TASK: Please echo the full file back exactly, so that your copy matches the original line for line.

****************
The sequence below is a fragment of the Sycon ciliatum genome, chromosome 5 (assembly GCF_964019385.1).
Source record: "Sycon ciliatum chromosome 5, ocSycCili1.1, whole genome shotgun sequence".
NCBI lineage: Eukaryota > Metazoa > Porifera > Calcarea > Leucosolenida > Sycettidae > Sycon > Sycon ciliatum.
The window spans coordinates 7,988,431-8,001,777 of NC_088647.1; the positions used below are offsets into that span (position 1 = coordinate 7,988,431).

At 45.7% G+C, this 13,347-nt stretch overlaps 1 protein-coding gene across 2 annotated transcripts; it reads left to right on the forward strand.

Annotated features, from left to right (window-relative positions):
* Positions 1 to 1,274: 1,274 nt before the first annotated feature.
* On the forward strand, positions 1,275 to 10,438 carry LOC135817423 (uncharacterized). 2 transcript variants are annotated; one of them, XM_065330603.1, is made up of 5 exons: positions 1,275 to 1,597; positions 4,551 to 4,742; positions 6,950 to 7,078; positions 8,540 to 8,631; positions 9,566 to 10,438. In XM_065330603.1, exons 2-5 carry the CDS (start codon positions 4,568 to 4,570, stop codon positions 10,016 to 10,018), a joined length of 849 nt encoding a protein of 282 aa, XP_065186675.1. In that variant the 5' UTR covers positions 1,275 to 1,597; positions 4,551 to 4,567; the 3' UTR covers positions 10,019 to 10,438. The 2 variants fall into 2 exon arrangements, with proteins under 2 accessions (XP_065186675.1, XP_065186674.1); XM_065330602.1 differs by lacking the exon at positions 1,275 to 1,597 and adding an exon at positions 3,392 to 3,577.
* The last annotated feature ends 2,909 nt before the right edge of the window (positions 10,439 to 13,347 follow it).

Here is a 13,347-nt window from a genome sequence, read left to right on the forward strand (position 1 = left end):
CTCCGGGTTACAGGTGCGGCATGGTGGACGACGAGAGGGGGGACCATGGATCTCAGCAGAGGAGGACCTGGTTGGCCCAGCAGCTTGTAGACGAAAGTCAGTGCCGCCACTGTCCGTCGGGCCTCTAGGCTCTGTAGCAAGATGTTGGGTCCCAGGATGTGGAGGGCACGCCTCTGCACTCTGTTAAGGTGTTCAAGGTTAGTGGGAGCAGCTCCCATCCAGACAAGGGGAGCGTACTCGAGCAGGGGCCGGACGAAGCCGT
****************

The sequence below is a fragment of the Sycon ciliatum genome, chromosome 5 (assembly GCF_964019385.1).
Source record: "Sycon ciliatum chromosome 5, ocSycCili1.1, whole genome shotgun sequence".
NCBI lineage: Eukaryota > Metazoa > Porifera > Calcarea > Leucosolenida > Sycettidae > Sycon > Sycon ciliatum.
The window spans coordinates 7,988,431-8,001,777 of NC_088647.1; the positions used below are offsets into that span (position 1 = coordinate 7,988,431).

At 45.7% G+C, this 13,347-nt stretch overlaps 1 protein-coding gene across 2 annotated transcripts; it reads left to right on the forward strand.

Annotated features, from left to right (window-relative positions):
* Positions 1 to 1,274: 1,274 nt before the first annotated feature.
* On the forward strand, positions 1,275 to 10,438 carry LOC135817423 (uncharacterized). 2 transcript variants are annotated; one of them, XM_065330603.1, is made up of 5 exons: positions 1,275 to 1,597; positions 4,551 to 4,742; positions 6,950 to 7,078; positions 8,540 to 8,631; positions 9,566 to 10,438. In XM_065330603.1, exons 2-5 carry the CDS (start codon positions 4,568 to 4,570, stop codon positions 10,016 to 10,018), a joined length of 849 nt encoding a protein of 282 aa, XP_065186675.1. In that variant the 5' UTR covers positions 1,275 to 1,597; positions 4,551 to 4,567; the 3' UTR covers positions 10,019 to 10,438. The 2 variants fall into 2 exon arrangements, with proteins under 2 accessions (XP_065186675.1, XP_065186674.1); XM_065330602.1 differs by lacking the exon at positions 1,275 to 1,597 and adding an exon at positions 3,392 to 3,577.
* The last annotated feature ends 2,909 nt before the right edge of the window (positions 10,439 to 13,347 follow it).

Here is a 13,347-nt window from a genome sequence, read left to right on the forward strand (position 1 = left end):
CTCCGGGTTACAGGTGCGGCATGGTGGACGACGAGAGGGGGGACCATGGATCTCAGCAGAGGAGGACCTGGTTGGCCCAGCAGCTTGTAGACGAAAGTCAGTGCCGCCACTGTCCGTCGGGCCTCTAGGCTCTGTAGCAAGATGTTGGGTCCCAGGATGTGGAGGGCACGCCTCTGCACTCTGTTAAGGTGTTCAAGGTTAGTGGGAGCAGCTCCCATCCAGACAAGGGGAGCGTACTCGAGCAGGGGCCGGACGAAGCCGT